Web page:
The Hotel de Ville, Paris (trans: Charlie Hebdo, honorary citizen of the city of Paris)
Food was far from my mind on this Paris trip--which was for business mostly--but which started with a departing flight just 5 short days after the shocking attacks on the satirical magazine, Charlie Hebdo. My alter ego France and Paris life was suddenly all over the news, all the time, with glaring blue/white/red headlines announcing all the time it seemed: "PARIS TERROR ATTACKS."
I could not believe that something so horrific had happened in a corner of the world that I know and love so well and so much--for the people, friends, and memories. Friends and family thought I was crazy to make the trip. To me, it seemed more crazy not to. I was not insensitive to their concerns and assured them of different ways to manage in case things were in fact as remotely awful as the news would have us believe. I thought of the shootings at high schools, movie theaters, and other public places in the US throughout the years. And then again, I had just barely missed getting side-swiped a few times in the past few weeks in crazy Austin traffic. But I also kept in touch with friends in Paris, asking how things really were. All felt fine--that hostage situation deal was a little worrisome they admitted--but they said please, do not worry.
After an early afternoon arrival in Paris on Tuesday via British Airways--first time trying out that Austin-London nonstop--I had much work to do so did not get out much at first those first 36 hours. When I did, it was hard to know if the streets were quiet only because of what had happened, or because it was January, after all, and it was grey and cold. Newspaper articles expressed concern about how all this would impact the infamous "soldes" -- those twice a year official sales where items are dramatically reduced.
I had no problem though marching myself out with friend Maureen that first night, and I was anxious to get out and about after being hovered over a laptop screen for hours. The sensationalist land of US television, with "PARIS TERROR ATTACKS" on every hour, did not relate at all to the quite stillness of the Place du Pantheon we passed on the way to the Cafe de la Nouvelle Mairie for some natural wine and a much-needed food infusion.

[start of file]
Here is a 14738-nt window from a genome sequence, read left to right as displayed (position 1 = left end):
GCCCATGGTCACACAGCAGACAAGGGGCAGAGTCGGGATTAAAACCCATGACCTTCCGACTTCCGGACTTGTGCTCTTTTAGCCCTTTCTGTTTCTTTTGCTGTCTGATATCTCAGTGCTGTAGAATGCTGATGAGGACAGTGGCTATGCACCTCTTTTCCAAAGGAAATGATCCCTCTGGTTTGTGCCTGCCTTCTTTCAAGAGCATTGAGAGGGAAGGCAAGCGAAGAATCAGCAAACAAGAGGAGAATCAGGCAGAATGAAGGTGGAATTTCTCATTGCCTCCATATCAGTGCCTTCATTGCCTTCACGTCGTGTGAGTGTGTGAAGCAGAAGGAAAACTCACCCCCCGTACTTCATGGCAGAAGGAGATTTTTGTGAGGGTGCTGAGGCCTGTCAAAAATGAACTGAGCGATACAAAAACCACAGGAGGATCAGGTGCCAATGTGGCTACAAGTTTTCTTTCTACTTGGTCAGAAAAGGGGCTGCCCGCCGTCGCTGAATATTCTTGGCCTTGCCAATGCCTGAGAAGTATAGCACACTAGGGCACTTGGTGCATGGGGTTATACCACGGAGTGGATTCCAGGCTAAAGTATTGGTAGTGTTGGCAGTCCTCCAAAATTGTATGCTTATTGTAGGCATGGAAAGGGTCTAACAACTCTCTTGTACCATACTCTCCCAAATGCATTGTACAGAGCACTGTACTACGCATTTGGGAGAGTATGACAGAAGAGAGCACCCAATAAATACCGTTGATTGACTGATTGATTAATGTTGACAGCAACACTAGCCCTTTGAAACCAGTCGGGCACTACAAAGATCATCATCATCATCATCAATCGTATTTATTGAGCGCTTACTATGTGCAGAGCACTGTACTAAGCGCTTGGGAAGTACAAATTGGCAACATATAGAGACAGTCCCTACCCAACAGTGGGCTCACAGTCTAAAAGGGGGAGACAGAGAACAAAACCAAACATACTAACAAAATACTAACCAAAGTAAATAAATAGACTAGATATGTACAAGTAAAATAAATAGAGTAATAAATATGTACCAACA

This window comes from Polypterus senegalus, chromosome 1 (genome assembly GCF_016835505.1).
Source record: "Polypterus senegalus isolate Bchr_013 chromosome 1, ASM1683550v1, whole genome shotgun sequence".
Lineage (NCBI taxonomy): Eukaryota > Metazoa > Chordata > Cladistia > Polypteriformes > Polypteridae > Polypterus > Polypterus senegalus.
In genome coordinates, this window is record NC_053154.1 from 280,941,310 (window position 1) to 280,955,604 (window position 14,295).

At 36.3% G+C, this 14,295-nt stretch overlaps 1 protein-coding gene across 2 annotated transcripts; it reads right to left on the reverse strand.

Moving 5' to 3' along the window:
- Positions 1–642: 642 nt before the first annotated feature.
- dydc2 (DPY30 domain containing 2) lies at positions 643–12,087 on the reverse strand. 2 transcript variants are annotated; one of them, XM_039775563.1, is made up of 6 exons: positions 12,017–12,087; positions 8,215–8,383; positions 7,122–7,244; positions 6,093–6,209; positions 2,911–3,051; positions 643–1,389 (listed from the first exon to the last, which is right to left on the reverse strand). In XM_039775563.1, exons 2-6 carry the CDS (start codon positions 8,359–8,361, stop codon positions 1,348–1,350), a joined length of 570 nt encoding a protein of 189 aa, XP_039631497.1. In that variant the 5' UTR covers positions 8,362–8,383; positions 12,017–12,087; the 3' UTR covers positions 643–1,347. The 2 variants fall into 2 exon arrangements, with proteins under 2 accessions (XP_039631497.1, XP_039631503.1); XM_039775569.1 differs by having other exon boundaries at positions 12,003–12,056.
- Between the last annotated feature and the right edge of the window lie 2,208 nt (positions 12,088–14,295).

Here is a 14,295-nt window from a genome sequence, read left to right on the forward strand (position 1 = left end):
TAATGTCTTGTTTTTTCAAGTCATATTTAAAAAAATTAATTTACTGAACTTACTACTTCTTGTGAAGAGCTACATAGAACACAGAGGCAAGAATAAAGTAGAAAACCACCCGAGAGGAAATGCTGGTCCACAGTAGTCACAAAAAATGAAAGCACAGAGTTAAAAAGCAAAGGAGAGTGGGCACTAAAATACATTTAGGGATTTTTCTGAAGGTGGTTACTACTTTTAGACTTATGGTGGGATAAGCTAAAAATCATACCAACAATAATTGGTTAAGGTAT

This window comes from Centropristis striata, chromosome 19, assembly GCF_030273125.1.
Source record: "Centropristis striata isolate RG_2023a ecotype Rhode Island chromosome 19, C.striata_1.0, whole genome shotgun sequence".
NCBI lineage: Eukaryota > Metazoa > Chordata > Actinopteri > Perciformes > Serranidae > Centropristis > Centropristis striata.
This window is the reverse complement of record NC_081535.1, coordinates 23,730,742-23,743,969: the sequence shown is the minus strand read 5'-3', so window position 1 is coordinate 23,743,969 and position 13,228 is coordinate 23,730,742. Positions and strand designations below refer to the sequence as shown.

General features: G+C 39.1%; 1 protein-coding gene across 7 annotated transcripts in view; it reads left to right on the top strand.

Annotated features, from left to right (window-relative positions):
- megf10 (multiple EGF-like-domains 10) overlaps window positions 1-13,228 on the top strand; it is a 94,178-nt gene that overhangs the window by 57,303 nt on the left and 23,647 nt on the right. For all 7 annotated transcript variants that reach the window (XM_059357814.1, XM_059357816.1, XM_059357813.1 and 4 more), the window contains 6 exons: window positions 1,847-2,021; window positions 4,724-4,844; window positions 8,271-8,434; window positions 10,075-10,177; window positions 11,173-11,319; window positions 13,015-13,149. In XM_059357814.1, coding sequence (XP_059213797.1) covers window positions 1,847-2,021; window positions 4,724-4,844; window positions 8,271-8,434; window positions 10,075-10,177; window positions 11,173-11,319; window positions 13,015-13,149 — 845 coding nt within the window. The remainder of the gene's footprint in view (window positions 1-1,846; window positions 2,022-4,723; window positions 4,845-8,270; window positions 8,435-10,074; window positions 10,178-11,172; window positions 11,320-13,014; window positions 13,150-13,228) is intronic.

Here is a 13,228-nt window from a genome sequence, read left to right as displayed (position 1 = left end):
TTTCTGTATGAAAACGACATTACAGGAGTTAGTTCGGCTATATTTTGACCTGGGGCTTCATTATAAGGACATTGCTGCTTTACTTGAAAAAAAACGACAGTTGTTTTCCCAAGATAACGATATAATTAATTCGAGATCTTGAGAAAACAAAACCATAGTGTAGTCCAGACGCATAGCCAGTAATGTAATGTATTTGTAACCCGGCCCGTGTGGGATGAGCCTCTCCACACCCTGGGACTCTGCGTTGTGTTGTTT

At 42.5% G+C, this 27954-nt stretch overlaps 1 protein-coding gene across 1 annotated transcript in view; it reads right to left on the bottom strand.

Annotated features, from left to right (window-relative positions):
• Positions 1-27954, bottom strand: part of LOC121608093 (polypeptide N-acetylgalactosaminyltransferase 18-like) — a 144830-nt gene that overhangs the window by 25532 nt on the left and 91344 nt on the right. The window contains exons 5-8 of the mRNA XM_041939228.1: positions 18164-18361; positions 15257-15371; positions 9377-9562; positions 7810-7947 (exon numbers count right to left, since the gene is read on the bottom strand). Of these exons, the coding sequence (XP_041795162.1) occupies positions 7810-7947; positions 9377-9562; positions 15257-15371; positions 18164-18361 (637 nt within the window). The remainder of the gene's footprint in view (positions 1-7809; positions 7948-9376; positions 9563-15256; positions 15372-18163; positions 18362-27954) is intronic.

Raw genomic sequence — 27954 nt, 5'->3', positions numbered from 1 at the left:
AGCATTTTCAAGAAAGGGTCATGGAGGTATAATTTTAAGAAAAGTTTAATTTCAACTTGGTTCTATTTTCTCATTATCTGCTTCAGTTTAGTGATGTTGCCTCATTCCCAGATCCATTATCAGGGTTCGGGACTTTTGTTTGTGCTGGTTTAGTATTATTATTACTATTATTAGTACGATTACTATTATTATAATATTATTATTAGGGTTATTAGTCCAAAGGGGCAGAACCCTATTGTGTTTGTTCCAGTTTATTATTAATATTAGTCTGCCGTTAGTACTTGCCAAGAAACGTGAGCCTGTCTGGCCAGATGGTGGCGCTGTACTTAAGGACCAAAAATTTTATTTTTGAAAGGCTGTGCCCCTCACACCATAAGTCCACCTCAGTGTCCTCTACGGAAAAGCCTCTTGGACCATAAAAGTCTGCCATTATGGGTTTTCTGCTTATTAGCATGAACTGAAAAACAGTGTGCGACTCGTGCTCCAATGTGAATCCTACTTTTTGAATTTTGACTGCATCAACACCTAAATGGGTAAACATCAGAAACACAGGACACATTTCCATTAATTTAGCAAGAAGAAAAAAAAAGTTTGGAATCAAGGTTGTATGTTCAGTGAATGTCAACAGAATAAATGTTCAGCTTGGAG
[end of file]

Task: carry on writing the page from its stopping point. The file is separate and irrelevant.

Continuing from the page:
Christmas trees in front of the Pantheon.
Below is the first glimpse of things being not a usual day in Paris as before: this signage in front of the Mairie of the 5ème. It was the first something I came across that related to what I had been seeing on the TV for days. It was jarring for the psyche to realize that I was in a place that had been, was, very newsworthy, and for not the best of reasons.
I would soon see the Charlie signs everywhere--including on t-shirts--and with various iterations.
By the time Wednesday night came around, as I walked back from an afternoon stroll waiting for a round of changes on a document I had just sent out, Paris felt more lively. Or maybe it was just me getting used to Paris in this different perspective, after all the US sensationalism and news I too had been watching, albeit from French news outlets.
This little stroll had been a short tour of the left bank to reminisce about the student days in Paris (1980s), and one of my favorite finds way back then: the Poilâne bread and tartines made with it at wine bar Au Sauvignon.
After my little interlude thinking about Paris then and Paris now, night had fallen. Time to get back to Ile St. Louis to meet a friend for dinner. The walk back took me by familiar sites.
Slowly things started to feel more "normal" like the more seemingly carefree Paris before Charlie Hebdo. Yes, there were a few guards here and there on the way to Chez Janou, which reminded that Vigipirate (France's national security alert system, around for decades) was ongoing (not all that different from previous trips). A comfy meal at Chez Janou (confit de canard!) helped getting back a regular Paris vibe. And by the next day, at a meeting in the 2ème of Paris, all Paris was aghast at that Fox News report about "no go" zones in Paris, which also helped bring some levity. The program made the rounds fast in France, leading to some hilarious spoofs on French TV. I read that Paris mayor Anne Hidalgo was filing a lawsuit against the station for tarnishing Paris's image. It seemed Paris was back. At least my perception of a Paris with a sense of everyday normalcy was back.
I would not be around much longer to see the upward trend in mood. It was off to Austin's sister city Angers and the reason for the trip: representing Austin along with Austin Film Society at the European "first film" festival, Premiers Plans. Angers does this festival spectacularly well. Though a big screen with an audience is the best way to see and hear it, the exuberant "bande-annonce 2015" that ran before every screening here. And if I had cancelled that trip, I would not have met and chatted briefly with Gérard Depardieu--thanks to the Mayor of Angers introducing us as Gérard was lunching next to our table with the film crowd. And I would not have figured out that those crazy movies I somehow watched at an impressionable age were Bertrand Blier movies--whose work was a featured retrospective at the festival--and who along with Jérôme Clément, founder of Arte, and Claude-Eric Poiroux were all there at the festival, all milling about at some of the same events I was invited to attend.
By the time I came back to Paris post-festival time, it was way more about the food. And that is why I am on Day 3 of another 21-day cleanse.